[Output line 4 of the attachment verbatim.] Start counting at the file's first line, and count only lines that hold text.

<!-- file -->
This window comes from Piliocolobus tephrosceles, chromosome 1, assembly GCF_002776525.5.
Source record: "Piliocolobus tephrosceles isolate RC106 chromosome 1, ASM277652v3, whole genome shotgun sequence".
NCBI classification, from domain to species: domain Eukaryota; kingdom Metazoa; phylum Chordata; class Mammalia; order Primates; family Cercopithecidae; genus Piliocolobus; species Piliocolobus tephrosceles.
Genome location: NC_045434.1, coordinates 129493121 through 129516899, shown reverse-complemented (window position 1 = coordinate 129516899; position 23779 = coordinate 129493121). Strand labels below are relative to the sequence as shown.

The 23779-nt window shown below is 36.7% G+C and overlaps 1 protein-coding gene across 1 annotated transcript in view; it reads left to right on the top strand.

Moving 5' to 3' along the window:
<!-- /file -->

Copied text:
Genome location: NC_045434.1, coordinates 129493121 through 129516899, shown reverse-complemented (window position 1 = coordinate 129516899; position 23779 = coordinate 129493121). Strand labels below are relative to the sequence as shown.